Are high-end, high-power studio strobes (i.e., Profoto) integrated into the E-TTL flash exposure system? Do they have the manual settings option?


2 Answers 2


Is E-TTL Universal?

No, it's the opposite of universal. It is proprietary and specific to Canon. Each brand has their own specific flash/camera communication system. The only thing that's universal is the sync (fire) signal [which is a short between ground (rails) and the center contact of the hotshoe], because that's part of the ISO standards for flash hotshoes.

Are high-end, high-power studio strobes integrated into the E-TTL flash exposure system?

Most are not. There are a few rare/newer exceptions (e.g., Profoto B1, and, at the lower-end of the scale, the Godox AD600 and Phottix Indra) that have been reverse-engineered, like 3rd party speedlights, to work within Canon's eTTL/HSS protocol [at least as it stands at the moment]. And these may eventually become more prevalent. But they aren't particularly common at this time. They are system-specific; there are different models for, say, Canon's system and Nikon's system, and compatibility may not be identical to OEM TTL-capable gear.

In addition, being able to use the TTL/HSS capabilities of the rare strobes that can do it may rely entirely on using a specific same-brand triggering system (e.g., Profoto Air, Godox X1, and Phottix Odin, respectively) with a camera in the same system that can perform these functions (i.e., a camera body with TTL/HSS capabilities on the hotshoe). For example, a Nikon D3300, which cannot perform HSS, still cannot do HSS with one of these strobe/trigger combinations: the whole chain has to be capable of these features.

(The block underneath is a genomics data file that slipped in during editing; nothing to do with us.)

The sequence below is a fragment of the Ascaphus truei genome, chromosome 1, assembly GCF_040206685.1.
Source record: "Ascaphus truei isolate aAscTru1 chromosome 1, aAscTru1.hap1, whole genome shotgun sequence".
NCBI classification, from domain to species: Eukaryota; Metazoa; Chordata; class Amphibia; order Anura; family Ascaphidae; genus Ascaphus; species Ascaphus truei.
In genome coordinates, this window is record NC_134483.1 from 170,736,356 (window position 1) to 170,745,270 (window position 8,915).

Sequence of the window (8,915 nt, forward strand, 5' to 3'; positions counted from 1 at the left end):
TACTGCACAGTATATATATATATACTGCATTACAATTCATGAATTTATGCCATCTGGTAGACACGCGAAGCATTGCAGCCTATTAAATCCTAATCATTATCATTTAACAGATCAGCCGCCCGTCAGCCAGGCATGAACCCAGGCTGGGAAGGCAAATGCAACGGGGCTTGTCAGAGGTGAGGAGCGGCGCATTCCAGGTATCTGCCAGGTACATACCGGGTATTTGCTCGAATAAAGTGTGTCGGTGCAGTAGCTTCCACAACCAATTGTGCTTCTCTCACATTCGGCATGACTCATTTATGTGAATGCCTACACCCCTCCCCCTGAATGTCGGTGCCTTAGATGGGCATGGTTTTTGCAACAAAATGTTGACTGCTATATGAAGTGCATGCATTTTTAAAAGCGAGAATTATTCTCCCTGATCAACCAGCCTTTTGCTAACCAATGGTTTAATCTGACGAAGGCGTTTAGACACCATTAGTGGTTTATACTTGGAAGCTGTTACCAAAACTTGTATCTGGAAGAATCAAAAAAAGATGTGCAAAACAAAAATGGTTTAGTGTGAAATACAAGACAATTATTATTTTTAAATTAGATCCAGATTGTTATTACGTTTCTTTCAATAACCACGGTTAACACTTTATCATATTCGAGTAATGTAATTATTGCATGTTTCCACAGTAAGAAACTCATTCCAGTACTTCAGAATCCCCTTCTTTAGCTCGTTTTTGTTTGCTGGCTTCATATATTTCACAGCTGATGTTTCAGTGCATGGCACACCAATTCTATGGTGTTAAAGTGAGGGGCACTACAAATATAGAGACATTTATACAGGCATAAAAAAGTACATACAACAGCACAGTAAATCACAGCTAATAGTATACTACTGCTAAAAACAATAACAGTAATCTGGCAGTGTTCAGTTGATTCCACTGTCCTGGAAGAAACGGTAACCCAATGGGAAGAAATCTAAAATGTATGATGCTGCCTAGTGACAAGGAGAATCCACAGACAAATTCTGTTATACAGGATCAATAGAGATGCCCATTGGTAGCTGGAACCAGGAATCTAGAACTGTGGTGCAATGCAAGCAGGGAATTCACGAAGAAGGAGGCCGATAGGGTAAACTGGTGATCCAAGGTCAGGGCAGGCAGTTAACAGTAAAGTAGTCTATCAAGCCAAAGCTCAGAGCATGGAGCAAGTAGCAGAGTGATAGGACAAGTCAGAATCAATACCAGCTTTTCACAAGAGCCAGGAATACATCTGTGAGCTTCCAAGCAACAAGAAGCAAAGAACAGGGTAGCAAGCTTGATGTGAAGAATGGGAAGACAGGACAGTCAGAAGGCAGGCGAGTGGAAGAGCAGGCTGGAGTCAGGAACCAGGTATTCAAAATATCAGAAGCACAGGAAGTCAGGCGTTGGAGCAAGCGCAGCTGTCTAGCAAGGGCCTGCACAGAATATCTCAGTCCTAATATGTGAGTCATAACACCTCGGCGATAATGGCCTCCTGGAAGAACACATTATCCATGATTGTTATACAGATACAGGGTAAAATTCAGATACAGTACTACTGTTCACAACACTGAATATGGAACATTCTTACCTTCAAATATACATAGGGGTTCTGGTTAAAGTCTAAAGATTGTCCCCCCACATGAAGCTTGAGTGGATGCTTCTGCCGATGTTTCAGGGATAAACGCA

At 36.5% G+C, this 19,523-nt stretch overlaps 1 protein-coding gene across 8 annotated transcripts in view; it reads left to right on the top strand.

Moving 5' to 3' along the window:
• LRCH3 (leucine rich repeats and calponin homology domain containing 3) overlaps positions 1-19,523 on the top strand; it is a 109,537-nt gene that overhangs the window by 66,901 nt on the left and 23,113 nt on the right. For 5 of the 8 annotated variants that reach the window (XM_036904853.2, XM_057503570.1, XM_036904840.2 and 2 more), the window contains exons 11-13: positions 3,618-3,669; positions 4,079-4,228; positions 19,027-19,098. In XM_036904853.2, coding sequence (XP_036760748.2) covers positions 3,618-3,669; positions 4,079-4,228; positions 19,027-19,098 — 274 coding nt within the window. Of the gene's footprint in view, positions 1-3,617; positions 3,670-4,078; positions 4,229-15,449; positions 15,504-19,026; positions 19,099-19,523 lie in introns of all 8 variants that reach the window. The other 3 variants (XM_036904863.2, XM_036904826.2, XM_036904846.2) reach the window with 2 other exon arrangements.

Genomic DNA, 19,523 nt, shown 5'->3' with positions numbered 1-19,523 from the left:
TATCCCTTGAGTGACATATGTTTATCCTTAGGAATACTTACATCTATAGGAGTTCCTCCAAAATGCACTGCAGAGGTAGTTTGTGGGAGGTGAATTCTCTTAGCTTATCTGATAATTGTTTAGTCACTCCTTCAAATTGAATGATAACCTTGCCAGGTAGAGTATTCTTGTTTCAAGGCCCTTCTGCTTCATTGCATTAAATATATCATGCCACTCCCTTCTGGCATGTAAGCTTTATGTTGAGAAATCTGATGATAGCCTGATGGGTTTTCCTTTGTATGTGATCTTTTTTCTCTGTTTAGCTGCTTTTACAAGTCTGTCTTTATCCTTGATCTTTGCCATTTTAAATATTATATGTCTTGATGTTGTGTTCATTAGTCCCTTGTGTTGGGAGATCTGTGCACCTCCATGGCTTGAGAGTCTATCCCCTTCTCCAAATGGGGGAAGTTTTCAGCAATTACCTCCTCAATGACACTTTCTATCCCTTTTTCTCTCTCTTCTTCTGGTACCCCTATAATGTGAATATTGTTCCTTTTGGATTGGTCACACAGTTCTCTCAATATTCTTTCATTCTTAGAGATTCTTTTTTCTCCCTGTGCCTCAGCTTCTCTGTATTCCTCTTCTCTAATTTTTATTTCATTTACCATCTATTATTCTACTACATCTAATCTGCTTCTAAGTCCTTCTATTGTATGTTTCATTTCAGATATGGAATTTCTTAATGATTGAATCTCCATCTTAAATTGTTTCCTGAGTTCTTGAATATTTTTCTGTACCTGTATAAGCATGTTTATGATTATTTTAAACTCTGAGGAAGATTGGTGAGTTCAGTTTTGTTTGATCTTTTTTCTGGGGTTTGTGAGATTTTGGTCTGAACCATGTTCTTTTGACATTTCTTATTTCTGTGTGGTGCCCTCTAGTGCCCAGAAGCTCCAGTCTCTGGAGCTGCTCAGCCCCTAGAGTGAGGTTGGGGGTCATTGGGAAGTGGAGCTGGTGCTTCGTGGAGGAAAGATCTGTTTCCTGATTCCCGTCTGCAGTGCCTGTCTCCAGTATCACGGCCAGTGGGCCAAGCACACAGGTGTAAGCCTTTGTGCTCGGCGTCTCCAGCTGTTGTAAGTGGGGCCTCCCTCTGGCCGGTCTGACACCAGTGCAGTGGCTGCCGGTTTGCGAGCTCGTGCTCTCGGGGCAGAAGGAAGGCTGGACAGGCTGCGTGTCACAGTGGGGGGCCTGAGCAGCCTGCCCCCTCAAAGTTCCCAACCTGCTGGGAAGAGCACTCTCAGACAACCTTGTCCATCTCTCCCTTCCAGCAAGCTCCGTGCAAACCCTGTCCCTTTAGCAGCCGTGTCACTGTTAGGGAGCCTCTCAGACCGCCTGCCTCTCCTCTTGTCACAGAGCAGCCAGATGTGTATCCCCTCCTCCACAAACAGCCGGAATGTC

Do they have the manual settings option?

The vast majority of studio strobe only have manual power setting options, and do not perform HSS, although, depending on the triggering system, may have tail-sync capability.


No. E-TTL is a proprietary part of Canon's EOS flash system. Some third parties (e.g. Metz, Sigma, Yongnuo) have reverse engineered it, but to my knowledge it is not licensed to anyone else.

Most of the third-party flashes are of the hotshoe type, but a few (again e.g. Yongnuo) offer AC-powered studio strobes as well. It looks like Profoto is included in that (using a Profoto-specific on-camera controller).

It will definitely not work with non-Canon cameras; other makers have their own systems with various degrees of sophistication — and no inter-system compatibility.


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